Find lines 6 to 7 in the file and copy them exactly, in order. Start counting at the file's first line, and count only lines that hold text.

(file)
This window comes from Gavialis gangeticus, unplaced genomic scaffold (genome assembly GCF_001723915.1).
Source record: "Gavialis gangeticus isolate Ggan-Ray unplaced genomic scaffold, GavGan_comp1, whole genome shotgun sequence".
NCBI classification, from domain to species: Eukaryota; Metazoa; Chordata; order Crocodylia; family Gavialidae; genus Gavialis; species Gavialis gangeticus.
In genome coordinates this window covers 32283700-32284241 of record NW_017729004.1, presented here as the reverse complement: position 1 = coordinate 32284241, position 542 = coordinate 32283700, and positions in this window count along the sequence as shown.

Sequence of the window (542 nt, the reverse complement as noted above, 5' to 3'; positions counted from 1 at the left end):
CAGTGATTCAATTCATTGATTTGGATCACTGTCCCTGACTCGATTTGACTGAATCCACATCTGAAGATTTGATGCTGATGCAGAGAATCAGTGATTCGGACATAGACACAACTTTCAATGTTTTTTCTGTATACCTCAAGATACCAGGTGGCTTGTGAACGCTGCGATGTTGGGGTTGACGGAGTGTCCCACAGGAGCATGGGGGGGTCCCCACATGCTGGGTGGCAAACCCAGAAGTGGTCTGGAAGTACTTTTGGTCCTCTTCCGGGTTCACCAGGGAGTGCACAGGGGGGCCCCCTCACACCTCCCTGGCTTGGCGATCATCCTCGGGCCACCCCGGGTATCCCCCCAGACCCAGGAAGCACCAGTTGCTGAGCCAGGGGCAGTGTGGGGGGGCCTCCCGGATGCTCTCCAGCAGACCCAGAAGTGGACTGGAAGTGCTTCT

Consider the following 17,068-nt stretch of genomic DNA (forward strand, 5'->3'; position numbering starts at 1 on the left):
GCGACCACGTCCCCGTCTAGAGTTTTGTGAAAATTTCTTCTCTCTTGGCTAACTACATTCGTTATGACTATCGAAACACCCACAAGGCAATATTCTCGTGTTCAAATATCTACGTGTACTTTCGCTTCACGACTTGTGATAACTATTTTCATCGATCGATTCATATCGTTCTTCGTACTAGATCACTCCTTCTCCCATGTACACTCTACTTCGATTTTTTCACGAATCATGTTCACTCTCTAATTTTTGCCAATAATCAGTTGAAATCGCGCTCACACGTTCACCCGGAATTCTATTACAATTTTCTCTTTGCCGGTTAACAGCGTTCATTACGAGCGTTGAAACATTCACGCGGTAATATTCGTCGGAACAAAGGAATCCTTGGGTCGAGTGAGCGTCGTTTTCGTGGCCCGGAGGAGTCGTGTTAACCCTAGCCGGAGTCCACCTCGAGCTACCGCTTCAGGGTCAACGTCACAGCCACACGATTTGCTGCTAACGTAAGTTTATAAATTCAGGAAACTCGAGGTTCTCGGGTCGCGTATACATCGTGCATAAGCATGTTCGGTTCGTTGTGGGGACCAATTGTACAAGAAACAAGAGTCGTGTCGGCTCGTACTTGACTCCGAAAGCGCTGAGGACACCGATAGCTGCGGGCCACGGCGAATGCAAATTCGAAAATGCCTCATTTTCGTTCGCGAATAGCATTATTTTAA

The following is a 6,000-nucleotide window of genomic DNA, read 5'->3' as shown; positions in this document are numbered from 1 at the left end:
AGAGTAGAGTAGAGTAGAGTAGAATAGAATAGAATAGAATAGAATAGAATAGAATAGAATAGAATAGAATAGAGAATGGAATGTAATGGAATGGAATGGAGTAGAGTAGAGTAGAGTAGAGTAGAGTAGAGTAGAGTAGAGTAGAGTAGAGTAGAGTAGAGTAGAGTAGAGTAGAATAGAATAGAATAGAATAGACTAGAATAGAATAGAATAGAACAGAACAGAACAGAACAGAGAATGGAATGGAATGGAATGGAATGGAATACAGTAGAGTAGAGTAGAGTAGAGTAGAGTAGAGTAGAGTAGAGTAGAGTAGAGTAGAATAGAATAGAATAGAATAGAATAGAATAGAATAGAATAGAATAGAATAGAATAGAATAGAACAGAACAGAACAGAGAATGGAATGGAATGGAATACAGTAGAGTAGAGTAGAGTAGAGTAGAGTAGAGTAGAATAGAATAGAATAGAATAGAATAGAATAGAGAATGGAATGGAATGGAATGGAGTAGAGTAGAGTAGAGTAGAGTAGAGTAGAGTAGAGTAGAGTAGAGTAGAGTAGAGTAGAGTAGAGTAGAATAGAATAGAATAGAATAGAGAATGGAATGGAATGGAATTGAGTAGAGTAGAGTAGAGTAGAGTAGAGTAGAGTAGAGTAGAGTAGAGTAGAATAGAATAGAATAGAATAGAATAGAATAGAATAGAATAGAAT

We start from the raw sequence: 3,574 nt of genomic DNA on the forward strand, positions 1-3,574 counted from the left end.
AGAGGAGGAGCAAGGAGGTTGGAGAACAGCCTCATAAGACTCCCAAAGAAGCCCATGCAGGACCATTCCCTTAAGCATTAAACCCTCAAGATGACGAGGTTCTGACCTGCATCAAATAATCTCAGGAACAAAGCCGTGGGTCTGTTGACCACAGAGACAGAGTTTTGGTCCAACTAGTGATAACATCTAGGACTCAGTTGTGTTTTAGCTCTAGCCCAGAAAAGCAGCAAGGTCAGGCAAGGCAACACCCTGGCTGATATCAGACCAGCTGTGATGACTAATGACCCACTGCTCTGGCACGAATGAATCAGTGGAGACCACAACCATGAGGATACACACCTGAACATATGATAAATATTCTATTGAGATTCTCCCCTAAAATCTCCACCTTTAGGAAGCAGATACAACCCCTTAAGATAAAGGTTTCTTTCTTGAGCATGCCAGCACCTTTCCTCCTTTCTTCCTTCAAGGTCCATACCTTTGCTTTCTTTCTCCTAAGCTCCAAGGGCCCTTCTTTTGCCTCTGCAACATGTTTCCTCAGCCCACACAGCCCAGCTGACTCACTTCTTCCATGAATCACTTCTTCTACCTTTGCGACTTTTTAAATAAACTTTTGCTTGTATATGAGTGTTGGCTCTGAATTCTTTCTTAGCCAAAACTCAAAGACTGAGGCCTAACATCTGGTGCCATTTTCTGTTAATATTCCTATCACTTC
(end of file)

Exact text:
CAGTGATTCAATTCATTGATTTGGATCACTGTCCCTGACTCGATTTGACTGAATCCACATCTGAAGATTTGATGCTGATGCAGAGAATCAGTGATTCGGACATAGACACAACTTTCAATGTTTTTTCTGTATACCTCAAGATACCAGGTGGCTTGTGAACGCTGCGATGTTGGGGTTGACGGAGTGTCCCACAGGAGCATGGGGGGGTCCCCACATGCTGGGTGGCAAACCCAGAAGTGGTCTGGAAGTACTTTTGGTCCTCTTCCGGGTTCACCAGGGAGTGCACAGGGGGGCCCCCTCACACCTCCCTGGCTTGGCGATCATCCTCGGGCCACCCCGGGTATCCCCCCAGACCCAGGAAGCACCAGTTGCTGAGCCAGGGGCAGTGTGGGGGGGCCTCCCGGATGCTCTCCAGCAGACCCAGAAGTGGACTGGAAGTGCTTCT

Consider the following 17,068-nt stretch of genomic DNA (forward strand, 5'->3'; position numbering starts at 1 on the left):